Fake news is bad. But fake history is even worseRoundup
tags: Erdogan, Trump, Fake News
On 22 July, the Hungarian prime minister Viktor Orbán stood before university students and delivered a speech titled “Will Europe belong to Europeans?” It contained rambling passages about how a “Soros plan” was in place to bring in “hundreds of thousands of migrants every year – if possible, a million – to the territory of the European Union from the Muslim world”. The aim was to transform the continent into “a new, Islamised Europe”. This, Orbán argued, was what lay behind “Brussels’ continuous and stealthy withdrawal of powers from the nation states”. Orbán has form when it comes to this kind of paranoid vision. He’s an authoritarian populist who has made a habit of stoking xenophobia and anti-Muslim sentiment. He eagerly amplifies far-right conspiracy theories about the Christian majority being threatened by demographic “replacement”. His message isn’t just fake news about the present, however. It comes laced with historical distortion.
“Not since the treaty of Trianon”, he gloated, “has our nation been as close as it is today to regaining its confidence and vitality” – a reference to the post-first world war treaty that deprived Hungary of two-thirds of its territory. Orbán’s guiding idea is that Hungary must seek redress for historical humiliations. The suggestion is that, as his government clashes with the EU on migration quotas, it is avenging grievances rooted in the 20th century. Orbán’s manipulations go further, and involve completely rewriting dark chapters of the past. He’s on the record as saying Miklós Horthy, the Hungarian leader who cooperated with the Nazis, was an “exceptional statesman”.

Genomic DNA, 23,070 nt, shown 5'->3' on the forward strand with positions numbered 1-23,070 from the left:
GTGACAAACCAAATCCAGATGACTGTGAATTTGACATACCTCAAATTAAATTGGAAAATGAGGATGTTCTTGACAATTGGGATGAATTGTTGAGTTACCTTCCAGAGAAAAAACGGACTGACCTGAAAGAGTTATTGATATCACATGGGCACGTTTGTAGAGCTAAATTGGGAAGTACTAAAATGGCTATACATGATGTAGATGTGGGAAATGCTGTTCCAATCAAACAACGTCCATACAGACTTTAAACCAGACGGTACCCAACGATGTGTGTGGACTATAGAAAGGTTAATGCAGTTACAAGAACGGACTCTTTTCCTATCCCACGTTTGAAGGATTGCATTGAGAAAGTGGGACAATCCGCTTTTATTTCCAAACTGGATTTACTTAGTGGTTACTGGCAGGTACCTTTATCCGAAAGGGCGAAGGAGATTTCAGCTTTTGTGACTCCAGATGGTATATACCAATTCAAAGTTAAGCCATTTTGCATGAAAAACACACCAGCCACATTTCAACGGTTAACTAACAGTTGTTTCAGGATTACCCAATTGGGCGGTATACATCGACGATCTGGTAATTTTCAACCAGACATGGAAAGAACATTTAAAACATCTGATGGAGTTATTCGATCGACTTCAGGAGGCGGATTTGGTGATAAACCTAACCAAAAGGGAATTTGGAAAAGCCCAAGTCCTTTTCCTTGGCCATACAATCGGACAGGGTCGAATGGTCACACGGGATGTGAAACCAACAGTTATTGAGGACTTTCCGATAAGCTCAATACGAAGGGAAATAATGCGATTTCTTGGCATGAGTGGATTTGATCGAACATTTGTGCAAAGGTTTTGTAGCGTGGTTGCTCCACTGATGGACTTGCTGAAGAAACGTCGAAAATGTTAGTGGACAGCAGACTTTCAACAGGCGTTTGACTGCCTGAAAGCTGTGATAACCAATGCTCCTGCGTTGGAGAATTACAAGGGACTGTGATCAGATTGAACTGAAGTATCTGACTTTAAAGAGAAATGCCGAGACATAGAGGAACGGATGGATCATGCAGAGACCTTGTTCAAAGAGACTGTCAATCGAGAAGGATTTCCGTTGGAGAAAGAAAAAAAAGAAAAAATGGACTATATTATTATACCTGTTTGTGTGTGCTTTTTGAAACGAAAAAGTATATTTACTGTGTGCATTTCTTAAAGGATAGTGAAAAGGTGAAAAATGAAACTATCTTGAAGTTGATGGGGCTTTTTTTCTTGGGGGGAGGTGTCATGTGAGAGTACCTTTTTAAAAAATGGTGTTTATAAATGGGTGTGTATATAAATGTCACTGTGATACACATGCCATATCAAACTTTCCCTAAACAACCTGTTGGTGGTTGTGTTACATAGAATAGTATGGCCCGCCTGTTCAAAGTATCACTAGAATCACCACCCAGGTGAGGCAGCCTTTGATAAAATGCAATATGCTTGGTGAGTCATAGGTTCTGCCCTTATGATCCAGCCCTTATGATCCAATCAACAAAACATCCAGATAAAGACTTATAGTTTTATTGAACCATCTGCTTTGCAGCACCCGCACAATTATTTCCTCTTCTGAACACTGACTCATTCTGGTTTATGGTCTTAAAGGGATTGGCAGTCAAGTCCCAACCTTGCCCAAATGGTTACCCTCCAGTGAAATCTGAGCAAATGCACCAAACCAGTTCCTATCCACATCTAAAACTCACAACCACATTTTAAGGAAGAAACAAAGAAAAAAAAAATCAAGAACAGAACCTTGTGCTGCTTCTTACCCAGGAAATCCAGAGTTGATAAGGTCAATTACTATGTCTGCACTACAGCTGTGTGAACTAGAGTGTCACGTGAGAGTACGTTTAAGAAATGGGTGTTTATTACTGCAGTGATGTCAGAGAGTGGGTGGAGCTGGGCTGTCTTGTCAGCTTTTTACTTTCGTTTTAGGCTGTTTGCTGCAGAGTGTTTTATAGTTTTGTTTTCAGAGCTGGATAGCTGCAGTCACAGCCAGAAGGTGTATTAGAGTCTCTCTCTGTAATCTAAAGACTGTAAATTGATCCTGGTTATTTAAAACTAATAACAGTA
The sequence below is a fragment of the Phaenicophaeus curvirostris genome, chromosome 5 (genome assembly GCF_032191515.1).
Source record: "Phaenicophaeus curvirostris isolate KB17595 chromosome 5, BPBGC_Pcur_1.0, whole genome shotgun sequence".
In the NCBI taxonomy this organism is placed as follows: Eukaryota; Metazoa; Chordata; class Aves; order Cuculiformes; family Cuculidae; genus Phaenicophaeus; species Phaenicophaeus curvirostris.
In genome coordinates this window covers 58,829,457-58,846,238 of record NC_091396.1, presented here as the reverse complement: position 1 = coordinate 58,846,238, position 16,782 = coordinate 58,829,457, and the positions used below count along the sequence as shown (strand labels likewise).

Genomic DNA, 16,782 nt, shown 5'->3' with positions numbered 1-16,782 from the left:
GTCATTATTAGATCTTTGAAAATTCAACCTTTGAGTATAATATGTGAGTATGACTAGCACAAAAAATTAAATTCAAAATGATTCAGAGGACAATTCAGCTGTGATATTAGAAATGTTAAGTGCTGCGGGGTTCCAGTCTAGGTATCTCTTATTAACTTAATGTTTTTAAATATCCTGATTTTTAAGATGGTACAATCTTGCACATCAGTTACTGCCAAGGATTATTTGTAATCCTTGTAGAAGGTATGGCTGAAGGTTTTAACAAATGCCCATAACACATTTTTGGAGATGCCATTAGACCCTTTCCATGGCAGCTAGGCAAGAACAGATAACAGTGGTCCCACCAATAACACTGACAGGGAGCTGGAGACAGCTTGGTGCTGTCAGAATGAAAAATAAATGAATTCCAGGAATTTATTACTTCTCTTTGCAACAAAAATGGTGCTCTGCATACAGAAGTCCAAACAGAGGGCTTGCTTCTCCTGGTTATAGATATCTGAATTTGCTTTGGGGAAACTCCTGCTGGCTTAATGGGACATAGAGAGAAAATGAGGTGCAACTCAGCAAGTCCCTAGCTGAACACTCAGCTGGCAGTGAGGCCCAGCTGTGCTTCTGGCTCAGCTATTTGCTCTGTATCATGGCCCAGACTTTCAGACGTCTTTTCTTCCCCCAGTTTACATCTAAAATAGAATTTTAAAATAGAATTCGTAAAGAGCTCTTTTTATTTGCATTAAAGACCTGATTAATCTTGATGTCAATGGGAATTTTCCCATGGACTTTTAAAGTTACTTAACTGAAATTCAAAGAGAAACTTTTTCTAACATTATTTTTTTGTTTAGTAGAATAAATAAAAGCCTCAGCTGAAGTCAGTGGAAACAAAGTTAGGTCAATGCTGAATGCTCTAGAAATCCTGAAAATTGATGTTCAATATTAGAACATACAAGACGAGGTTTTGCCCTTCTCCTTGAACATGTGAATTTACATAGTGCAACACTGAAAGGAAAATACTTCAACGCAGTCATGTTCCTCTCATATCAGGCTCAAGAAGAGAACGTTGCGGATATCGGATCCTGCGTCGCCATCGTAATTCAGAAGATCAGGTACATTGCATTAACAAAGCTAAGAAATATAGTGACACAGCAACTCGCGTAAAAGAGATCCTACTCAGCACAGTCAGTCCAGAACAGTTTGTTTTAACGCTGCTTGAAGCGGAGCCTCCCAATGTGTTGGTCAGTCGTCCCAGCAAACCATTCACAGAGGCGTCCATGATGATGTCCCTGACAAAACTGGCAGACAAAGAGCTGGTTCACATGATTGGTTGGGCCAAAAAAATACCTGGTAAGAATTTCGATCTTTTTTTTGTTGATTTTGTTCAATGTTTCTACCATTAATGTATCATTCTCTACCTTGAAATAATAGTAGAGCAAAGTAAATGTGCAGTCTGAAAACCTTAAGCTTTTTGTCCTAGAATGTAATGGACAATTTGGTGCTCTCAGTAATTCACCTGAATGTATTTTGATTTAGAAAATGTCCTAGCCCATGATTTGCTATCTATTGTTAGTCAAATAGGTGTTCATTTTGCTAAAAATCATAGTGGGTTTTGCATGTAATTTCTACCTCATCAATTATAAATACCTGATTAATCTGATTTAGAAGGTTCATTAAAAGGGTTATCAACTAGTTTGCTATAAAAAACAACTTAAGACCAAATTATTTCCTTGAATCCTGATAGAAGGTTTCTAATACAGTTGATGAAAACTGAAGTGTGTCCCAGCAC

Of course, he’s not alone in twisting history to further his political goals. In Recep Tayyip Erdoğan’s Turkey, school books have been modified to de-emphasise Ataturk, the founder of the secular republic. It’s all part of an effort to reverse that legacy and glorify the Ottoman past, as Erdoğan carves out ever more powers for himself.
Controlling memory is at the heart of the Putin regime in Russia. Not only has Stalin been rehabilitated, with new monuments built to honour him across the country, but historians and human rights activists who work to document Stalinist crime have come under political pressure. Some, like Yury Dmitriyev, have been tried on trumped-up charges. And rewriting the Soviet past doesn’t just serve domestic political purposes. Negating the crimes of Soviet occupation in central and eastern Europe, and excusing the Molotov–Ribbentrop pact with the Nazis, provides justification for Moscow reclaiming its “zone of influence”.
In Xi Jinping’s China, any mention of the horrors of the Cultural Revolution or of the Tiananmen square massacre is stamped out because it’s seen as a challenge to Communist party rule. Collective amnesia is what the regime seeks on issues that risk undermining its legitimacy. It’s not enough to throw dissidents in prison or censor information; the past is purged. ...
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